Ex nihilo  

From The Art and Popular Culture Encyclopedia

(Redirected from Creatio ex nihilo)
Jump to: navigation, search

Related e

Google
Wikipedia
Wiktionary
Wiki Commons
Wikiquote
Wikisource
YouTube
Shop


Featured:
Train wreck at Montparnasse (October 22, 1895) by Studio Lévy and Sons.
Enlarge
Train wreck at Montparnasse (October 22, 1895) by Studio Lévy and Sons.

Ex nihilo is a Latin term meaning "out of nothing". It is often used in conjunction with the term creation, as in creatio ex nihilo, meaning "creation out of nothing". Due to the nature of this term, it is often used in philosophical or creationistic arguments, as many Christians, Muslims, and Jews believe that God created the universe from nothing. This contrasts with "creatio ex materia," which is creation out of eternally preexistent matter, and "creatio ex deo," which is creation out of the being of God.

History of the idea of creatio ex nihilo

Ancient Near Eastern mythologies, classical creation myths in Greek mythology envision the creation of the world as resulting from the actions of a god or gods upon already-existing primeval matter, known as chaos, often personified in the form of a fight between a culture-hero deity and a chaos monster in the form of a dragon (the chaoskampf motif). This is also the scenario envisaged by the authors of the Hebrew Genesis creation narrative.

The classical tradition of creation from chaos first came under question in Hellenistic philosophy (on a priori grounds), which developed the idea that a primum movens must have created the world out of nothing.

An early conflation of these tenets of Greek philosophy with the narratives in the Hebrew Bible came from Philo of Alexandria (d. AD 50), writing in the context of Hellenistic Judaism. Philo equated the Hebrew creator-deity Yahweh with Plato's primum movens (First Cause) in an attempt to prove that the Jews had held monotheistic views even before the Greeks.

The first sentence of the Greek version of Genesis in the Septuagint starts with the words: ἐν ἀρχῇ ἐποίησεν, translatable as "the primary cause caused to be". A verse of 2 Maccabees (a book written in Koine Greek in the same sphere of Hellenised Judaism of Alexandria, but predating Philo by about a century) expresses a similar idea:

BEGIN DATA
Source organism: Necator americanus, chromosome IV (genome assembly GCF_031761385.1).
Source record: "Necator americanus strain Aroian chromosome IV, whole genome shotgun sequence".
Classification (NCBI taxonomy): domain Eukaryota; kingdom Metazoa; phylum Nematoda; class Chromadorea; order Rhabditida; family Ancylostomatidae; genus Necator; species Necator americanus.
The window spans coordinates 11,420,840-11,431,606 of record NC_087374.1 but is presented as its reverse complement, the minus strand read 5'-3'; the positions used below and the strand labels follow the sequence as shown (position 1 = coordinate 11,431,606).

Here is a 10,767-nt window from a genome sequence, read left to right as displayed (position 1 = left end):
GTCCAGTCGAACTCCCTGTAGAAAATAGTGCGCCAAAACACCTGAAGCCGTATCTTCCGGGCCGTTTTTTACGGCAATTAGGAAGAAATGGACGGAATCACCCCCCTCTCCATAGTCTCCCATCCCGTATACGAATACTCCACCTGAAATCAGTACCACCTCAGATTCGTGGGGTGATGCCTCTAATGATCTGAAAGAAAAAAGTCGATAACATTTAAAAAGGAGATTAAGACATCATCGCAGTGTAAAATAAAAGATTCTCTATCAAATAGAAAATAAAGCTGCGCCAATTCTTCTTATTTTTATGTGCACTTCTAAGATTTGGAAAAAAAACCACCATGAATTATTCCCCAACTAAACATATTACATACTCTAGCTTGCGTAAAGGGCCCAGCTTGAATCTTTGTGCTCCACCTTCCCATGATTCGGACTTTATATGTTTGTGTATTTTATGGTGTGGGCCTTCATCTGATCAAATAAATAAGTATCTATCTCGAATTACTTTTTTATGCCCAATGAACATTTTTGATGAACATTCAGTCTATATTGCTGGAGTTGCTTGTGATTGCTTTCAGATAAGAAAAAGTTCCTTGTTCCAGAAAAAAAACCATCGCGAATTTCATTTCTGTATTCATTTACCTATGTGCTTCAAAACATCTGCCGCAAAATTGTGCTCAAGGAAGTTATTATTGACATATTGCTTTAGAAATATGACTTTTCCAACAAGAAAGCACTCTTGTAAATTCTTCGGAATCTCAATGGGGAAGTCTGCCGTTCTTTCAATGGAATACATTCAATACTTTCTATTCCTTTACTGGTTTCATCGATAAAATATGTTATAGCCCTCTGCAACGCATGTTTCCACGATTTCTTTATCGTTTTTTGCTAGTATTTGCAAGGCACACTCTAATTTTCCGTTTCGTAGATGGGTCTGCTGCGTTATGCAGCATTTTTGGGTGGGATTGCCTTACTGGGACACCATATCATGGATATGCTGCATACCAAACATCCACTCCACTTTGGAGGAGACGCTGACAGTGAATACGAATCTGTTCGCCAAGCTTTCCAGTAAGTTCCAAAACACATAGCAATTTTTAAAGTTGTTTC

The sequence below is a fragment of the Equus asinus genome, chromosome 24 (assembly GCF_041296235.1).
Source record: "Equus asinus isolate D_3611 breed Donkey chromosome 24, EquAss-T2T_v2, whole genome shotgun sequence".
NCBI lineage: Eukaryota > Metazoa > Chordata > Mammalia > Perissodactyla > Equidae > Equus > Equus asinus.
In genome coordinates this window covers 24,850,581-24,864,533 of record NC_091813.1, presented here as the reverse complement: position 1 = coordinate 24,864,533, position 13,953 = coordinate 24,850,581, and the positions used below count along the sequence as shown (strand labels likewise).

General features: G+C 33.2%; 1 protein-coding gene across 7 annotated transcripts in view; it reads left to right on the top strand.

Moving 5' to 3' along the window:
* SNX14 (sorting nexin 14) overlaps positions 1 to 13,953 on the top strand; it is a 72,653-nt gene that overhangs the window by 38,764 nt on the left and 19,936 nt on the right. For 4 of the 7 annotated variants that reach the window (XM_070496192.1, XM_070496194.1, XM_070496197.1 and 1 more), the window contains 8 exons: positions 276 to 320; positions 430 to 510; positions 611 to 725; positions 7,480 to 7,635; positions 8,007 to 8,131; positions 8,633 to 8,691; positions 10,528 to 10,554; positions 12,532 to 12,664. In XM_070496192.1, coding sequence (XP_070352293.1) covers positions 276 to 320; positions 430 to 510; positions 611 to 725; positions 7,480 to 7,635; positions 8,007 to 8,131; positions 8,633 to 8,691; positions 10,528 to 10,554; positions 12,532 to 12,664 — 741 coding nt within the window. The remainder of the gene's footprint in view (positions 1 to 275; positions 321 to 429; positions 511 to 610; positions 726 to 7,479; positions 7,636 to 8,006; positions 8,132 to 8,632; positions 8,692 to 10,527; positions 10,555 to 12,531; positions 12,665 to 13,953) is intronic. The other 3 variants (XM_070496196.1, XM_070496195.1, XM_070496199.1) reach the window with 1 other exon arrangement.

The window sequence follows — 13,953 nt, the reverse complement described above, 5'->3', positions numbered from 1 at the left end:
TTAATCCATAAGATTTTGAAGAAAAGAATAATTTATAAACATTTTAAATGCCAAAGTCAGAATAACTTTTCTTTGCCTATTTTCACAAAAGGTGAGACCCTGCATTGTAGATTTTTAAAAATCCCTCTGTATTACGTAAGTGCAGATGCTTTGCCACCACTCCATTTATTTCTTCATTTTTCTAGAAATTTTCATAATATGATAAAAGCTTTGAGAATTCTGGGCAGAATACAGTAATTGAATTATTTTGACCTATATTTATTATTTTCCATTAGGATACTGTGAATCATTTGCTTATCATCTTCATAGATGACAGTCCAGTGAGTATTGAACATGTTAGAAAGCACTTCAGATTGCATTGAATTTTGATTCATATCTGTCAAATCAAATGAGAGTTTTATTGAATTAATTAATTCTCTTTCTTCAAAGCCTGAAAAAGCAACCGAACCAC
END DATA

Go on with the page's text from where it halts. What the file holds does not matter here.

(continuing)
"I beseech thee, my son, look upon the heaven and the earth, and all that is therein, and consider that God made them of things that were not; and so was mankind made likewise." (2 Maccabees 7:28, KJV)

The Church Fathers from the 2nd century seized upon this idea and developed it into the idea of creation ex nihilo by the Christian God. Church Fathers opposed notions appearing in pre-Christian creation myths and in Gnosticism - notions of creation by a demiurge out of a primordial state of matter (known in religious studies as chaos after the Greek term used by Hesiod in his Theogony).

Jewish thinkers took up the idea,

which became important to Judaism, to ongoing strands in the Christian tradition, and - as a corollary - to Islam.

Max Weber summarizes a sociological view of the overall development and corollaries of the theological idea:

[...] As otherworldly expectations become increasingly important, the problem of the basic relationship of god to the world and the problem of the world's imperfections press into the foreground of thought; this happens the more life here on earth comes to be regarded as a merely provisional form of existence when compared to that beyond, the more the world comes to be viewed as something created by god ex nihilo, and therefore subject to decline, the more god himself is conceived as a subject to transcendental goals and values, and the more a person's behavior in this world becomes oriented to his fate in the next. [...]

See also




Unless indicated otherwise, the text in this article is either based on Wikipedia article "Ex nihilo" or another language Wikipedia page thereof used under the terms of the GNU Free Documentation License; or on original research by Jahsonic and friends. See Art and Popular Culture's copyright notice.

Personal tools